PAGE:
In this blog post, we'll discuss the difference between saturated and unsaturated fatty acids and what they do.

Triglycerides, a type of lipid, are composed of glycerol and fatty acids. Fatty acids have a molecular structure with hydrogen bonded to a carbon chain, and are categorized into saturated and unsaturated fatty acids based on how the carbons in the carbon chain are bonded to each other.

The carbon bonding form found in saturated fatty acids is a single bond between all of the connected carbons, where each carbon has two hydrogens attached to it. This bond form gives the fatty acid molecule a straight shape, which allows neighboring fatty acid molecules to be tightly connected, resulting in high intermolecular attraction that holds the fatty acid molecules together. It takes a lot of heat energy to loosen this attraction. Fats containing these fatty acids therefore have a high melting point and exist as solids at room temperature. These fatty acid molecules also have enough hydrogen bonded to their carbon chains that the hydrogen is saturated in the molecules, so they are called saturated fatty acids, and the fats they contain are called saturated fats.

The carbon bonding in unsaturated fatty acids is characterized by single bonds between connected carbons and double bonds in some carbon pairs, where the carbons in the double bonded carbon pairs have only one hydrogen bonded to them, unlike the singly bonded carbons. In nature, most unsaturated fatty acids have the hydrogens on the double-bonded carbon pairs connected in the same direction, giving the fatty acid molecule the appearance of a bend at the point where the carbon double bond appears. When there are multiple double bonds, there are also multiple bends, and because of this shape, neighboring fatty acid molecules are relatively distant from each other, resulting in low intermolecular attraction. Fats containing these fatty acids have a low melting point and exist as liquids at room temperature; the higher the number of carbon double bonds, the lower the melting point. Because of this, these fatty acid molecules are called unsaturated fatty acids because the hydrogen in the molecule is unsaturated due to the carbon double bonds, and fats containing these fatty acids are called unsaturated fats.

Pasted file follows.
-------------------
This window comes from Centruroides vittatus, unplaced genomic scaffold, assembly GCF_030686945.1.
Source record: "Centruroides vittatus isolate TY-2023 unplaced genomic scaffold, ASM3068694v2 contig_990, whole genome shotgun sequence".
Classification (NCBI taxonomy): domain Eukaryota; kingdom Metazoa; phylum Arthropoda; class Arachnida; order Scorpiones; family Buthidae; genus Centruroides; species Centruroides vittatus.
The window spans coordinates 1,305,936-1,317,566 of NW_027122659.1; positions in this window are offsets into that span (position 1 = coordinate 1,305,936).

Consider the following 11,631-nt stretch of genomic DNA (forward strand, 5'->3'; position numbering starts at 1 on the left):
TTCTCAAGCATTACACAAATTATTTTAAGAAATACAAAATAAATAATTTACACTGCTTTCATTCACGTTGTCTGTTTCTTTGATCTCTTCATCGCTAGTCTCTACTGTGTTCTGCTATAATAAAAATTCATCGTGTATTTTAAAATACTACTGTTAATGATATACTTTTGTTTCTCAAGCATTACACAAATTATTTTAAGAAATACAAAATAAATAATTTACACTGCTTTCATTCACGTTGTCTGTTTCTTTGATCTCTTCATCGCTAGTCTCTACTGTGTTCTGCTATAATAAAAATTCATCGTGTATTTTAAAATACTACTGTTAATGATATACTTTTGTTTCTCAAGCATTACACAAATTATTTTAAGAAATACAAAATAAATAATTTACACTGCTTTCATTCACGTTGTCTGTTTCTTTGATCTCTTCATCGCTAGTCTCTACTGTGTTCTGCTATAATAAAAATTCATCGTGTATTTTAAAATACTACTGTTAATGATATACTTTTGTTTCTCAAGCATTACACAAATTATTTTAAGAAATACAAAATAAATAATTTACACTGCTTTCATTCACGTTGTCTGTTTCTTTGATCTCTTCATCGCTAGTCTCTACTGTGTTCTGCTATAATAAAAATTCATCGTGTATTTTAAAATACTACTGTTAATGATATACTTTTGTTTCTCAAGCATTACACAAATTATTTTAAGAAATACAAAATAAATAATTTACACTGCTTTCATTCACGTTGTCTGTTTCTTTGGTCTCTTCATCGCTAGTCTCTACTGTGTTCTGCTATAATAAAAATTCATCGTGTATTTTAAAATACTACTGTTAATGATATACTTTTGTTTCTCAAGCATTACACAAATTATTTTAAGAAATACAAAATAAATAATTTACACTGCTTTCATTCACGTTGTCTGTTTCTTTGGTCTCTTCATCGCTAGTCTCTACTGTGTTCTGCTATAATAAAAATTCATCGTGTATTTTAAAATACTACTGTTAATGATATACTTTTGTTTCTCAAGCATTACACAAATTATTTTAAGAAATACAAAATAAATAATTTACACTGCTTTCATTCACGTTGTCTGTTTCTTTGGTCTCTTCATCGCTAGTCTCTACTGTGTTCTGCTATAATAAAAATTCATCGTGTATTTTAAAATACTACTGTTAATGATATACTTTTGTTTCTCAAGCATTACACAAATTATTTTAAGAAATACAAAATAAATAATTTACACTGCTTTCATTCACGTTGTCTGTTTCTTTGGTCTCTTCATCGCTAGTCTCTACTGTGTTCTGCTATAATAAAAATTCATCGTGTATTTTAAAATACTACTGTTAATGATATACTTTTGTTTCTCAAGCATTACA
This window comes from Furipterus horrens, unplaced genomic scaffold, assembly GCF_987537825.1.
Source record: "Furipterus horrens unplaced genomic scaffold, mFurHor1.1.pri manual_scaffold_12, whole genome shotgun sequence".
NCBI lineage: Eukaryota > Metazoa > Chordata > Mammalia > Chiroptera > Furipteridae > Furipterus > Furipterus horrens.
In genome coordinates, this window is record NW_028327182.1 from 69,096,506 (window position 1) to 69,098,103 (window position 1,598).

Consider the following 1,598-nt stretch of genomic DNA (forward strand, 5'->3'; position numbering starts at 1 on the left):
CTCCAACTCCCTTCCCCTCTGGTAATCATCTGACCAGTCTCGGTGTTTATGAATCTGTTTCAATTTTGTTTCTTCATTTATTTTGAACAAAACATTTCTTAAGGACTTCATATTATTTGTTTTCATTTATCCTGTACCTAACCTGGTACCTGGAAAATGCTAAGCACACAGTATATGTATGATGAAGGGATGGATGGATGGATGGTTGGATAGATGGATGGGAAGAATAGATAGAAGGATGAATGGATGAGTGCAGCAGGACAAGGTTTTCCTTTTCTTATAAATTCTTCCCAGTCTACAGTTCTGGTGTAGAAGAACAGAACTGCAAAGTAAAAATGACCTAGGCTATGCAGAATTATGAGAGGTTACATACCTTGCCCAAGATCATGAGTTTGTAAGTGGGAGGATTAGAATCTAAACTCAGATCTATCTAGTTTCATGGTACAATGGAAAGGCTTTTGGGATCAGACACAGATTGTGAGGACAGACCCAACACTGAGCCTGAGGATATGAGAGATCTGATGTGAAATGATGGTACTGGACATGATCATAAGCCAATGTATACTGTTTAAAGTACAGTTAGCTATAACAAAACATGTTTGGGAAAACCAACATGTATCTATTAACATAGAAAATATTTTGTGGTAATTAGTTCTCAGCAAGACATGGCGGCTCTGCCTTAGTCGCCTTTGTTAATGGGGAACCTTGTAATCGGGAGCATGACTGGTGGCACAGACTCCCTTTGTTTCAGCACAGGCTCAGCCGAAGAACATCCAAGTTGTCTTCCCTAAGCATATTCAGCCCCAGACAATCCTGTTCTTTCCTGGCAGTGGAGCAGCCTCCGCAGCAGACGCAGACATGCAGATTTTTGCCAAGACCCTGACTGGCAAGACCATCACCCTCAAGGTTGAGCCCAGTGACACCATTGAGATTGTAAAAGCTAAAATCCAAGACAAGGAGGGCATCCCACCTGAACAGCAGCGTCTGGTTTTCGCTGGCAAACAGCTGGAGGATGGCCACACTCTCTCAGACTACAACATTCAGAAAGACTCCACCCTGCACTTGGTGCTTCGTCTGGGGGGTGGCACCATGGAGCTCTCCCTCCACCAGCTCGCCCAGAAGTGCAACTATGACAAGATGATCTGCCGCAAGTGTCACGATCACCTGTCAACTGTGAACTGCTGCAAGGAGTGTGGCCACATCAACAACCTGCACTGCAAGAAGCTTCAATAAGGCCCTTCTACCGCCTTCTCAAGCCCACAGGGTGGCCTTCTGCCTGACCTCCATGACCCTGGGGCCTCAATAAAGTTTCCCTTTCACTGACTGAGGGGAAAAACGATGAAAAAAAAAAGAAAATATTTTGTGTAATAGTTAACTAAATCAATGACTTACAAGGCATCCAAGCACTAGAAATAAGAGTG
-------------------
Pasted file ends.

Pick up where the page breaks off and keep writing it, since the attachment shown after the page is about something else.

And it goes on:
Saturated fats are deposited around the body's organs to protect them and store them in the body, where they are converted into energy and used to burn calories. However, when this fat binds to low-density proteins, cholesterol is known to build up inside blood vessels, impeding blood flow and increasing pressure inside the vessels, leading to cardiovascular disease. Animal fats such as pork fat, palm oil, coconut oil, and butter are examples of saturated fats, which, when consumed in excess over a long period of time, accumulate subcutaneously and inside organs, causing obesity.

Unsaturated fats help make up the cell membranes of animals. They increase the permeability of the cell membranes, which allows the body to excrete waste and absorb nutrients more easily. They also help to dissolve cholesterol particles on the walls of blood vessels, allowing for better blood circulation. It's also one of the building blocks of the brain and nerve tissue, and long-term deficiencies have been linked to decreased cognitive function, learning ability, and visual function. Sources of unsaturated fats include fish oil, vegetable oils like olive oil and perilla oil, and fats from nuts like peanuts.